A Checklist For Success In Selling Prints (second Revision)
This list was something I made to consolidate the wisdom I had garnered by experience and through networking here. Many new members as well as more experienced have found it helpful, so I am reposting with slight revisions and corrections. For best results get all the fields for your image page page filled out as completely as possible when you upload. This will make your marketing more effective. There are many threads on all these topics for more detail. If you wish to discuss a point in depth go to one of them or start a new discussion.
A checklist for success in online print sales.
1. Select your best work to upload and sell prints. Make sure it is of the highest technical quality for printing. It should be scanned or photographed properly, sharp at 100% view and free of cropping errors. Be sure the signature is not cropped off, is not in a plain block print font, and is in proportion to the image. Do not put a business name or website name on your image. Be selective on what you upload, but don’t hold back your unique and special talent. If you are not sure of what technical quality is, then get someone to help.
2. Use an avatar that is representative of you or your work. It should not offend or put off any potential customers, but rather project a positive image.
3. Post up a bio that describes who you are as an artist and the type of art you make. Avoid mentions of childhood love of art and other statements that are fairly universal. It should mention what is special or unique about you and your art. If this is hard just keep it short and basic.
4. Use titles that are relevant to the work. Descriptive titles are best for searches and people looking for specific things. Poetic titles work well at shows but not so much online. A bit of both in one is best. If you prefer poetic titles, consider using descriptive subtitles or visa versa for better placement in the internet search engines.
5. Make descriptions that include information about subject and location and style if they apply to the image. Some buyers need verbal assurance of what the subject is, so don’t assume it is obvious. Remember they are often buying for others. Internet search engines use descriptions for indexing and ranking. The main keywords should be used in a sentence here. Use more than one sentence. Research your subject, but don’t copy directly from Wikis. Be an expert on your subject and location if there is one. Feel free to tell a story here. This section is important to be seen in the Google search and to support the viewers buying decision.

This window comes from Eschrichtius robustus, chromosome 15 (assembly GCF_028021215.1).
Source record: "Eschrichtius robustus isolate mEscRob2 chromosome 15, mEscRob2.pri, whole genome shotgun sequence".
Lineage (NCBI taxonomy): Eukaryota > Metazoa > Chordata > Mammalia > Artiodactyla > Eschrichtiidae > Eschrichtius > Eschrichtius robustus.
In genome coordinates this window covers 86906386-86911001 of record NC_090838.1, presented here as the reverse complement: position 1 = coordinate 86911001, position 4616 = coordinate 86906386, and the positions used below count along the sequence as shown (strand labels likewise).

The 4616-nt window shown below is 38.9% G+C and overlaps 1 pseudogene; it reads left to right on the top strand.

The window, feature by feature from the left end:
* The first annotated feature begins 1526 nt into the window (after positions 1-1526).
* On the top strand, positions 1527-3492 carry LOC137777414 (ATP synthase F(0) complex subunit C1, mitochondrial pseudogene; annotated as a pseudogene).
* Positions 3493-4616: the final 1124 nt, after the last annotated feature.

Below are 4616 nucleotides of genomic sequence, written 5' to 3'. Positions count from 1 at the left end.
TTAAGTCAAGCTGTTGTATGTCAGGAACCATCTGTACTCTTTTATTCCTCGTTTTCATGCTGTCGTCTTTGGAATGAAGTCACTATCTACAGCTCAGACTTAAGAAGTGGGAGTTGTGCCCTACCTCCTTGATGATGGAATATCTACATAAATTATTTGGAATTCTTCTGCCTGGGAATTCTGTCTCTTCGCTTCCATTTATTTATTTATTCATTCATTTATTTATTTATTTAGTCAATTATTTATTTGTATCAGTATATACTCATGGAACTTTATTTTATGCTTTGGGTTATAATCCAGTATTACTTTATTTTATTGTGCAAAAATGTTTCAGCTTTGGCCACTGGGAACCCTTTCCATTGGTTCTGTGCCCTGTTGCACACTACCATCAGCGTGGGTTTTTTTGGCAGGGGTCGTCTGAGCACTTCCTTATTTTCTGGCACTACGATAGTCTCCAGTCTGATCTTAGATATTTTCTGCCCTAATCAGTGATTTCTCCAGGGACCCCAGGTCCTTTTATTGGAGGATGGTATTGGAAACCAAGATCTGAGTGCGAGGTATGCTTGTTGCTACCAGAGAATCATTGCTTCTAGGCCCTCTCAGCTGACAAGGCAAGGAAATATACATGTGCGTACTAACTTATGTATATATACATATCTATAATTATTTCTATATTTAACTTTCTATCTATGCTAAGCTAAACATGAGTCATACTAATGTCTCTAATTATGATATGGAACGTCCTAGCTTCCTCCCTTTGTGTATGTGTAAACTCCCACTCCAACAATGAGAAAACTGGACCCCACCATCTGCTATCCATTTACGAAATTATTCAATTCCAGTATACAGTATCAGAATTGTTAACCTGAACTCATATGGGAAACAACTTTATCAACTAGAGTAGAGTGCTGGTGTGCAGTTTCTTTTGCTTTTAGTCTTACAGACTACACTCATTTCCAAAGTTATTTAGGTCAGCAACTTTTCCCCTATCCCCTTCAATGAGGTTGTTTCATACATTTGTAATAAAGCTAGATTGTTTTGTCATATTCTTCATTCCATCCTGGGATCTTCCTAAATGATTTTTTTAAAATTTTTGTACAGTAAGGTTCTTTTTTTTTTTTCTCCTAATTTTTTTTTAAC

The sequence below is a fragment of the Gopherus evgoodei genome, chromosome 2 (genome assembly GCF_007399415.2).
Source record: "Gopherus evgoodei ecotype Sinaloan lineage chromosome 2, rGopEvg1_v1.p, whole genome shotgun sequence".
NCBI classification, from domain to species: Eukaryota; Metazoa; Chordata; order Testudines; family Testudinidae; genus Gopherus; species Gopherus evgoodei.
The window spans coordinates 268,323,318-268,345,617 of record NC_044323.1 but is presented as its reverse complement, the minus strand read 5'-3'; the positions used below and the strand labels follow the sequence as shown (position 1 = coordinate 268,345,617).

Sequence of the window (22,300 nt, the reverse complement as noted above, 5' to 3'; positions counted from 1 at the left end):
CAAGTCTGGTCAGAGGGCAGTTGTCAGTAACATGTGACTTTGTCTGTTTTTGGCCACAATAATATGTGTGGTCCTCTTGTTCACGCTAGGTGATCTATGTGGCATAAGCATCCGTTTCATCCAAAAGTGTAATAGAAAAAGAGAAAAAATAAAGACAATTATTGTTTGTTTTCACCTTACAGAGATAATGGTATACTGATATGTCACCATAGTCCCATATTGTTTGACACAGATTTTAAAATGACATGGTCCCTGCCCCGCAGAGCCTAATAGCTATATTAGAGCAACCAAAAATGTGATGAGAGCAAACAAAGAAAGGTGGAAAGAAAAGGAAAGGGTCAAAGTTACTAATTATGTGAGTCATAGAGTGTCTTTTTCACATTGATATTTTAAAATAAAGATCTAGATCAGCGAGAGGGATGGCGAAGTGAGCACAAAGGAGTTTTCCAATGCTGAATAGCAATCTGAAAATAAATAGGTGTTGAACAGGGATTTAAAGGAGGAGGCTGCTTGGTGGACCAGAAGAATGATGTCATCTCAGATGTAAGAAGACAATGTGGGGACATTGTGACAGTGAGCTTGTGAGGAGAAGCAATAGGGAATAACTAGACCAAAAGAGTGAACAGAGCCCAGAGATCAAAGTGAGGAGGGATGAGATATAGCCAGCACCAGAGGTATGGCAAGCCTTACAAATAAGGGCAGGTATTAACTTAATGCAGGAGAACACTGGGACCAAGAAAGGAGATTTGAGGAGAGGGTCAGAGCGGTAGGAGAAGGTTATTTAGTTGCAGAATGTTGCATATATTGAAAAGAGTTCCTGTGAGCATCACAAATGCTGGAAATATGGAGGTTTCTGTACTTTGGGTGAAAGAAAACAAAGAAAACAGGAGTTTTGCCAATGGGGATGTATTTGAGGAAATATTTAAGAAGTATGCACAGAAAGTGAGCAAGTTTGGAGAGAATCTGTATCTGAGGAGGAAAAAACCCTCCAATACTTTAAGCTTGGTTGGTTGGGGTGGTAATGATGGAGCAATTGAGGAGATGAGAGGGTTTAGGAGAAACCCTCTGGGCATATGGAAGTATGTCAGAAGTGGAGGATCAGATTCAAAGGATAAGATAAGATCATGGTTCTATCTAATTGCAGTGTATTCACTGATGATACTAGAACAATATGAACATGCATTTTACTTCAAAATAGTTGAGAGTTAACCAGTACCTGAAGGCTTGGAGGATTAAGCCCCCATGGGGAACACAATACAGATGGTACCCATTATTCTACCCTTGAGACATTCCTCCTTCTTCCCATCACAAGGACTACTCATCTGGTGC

6. In the keyword section, add all tags that a searcher might use to find the image. This includes subject, location and style. Include secondary subjects if they are visible and important to the artwork or photo. Add your name so the image will show up in a search that includes both your name and another tag. Don’t add words that are not relevant but don’t eliminate yourself from any searches either. Research and use all synonyms. Be both specific and general. For plants and animals use all common names and scientific names that apply. But don’t use ones that don’t apply. Remember that people use different words in other regions. Learn the slang and the jargon! This section is what FAA uses for the search.
7. Organize your art into Galleries aka Collections on your home page at FAA/Pixels. If you have a lot of images, set the default view to Galleries. Keep the image view in order also. Don’t assume viewers will start at the home page and find your Galleries. The default order is in order of upload, and that is ok, but you can rearrange it.
8. Buy your own work and show it off. Know your product. Let people you know see your prints. Display your work in your home. Take prints everywhere. Display some framed work in the community.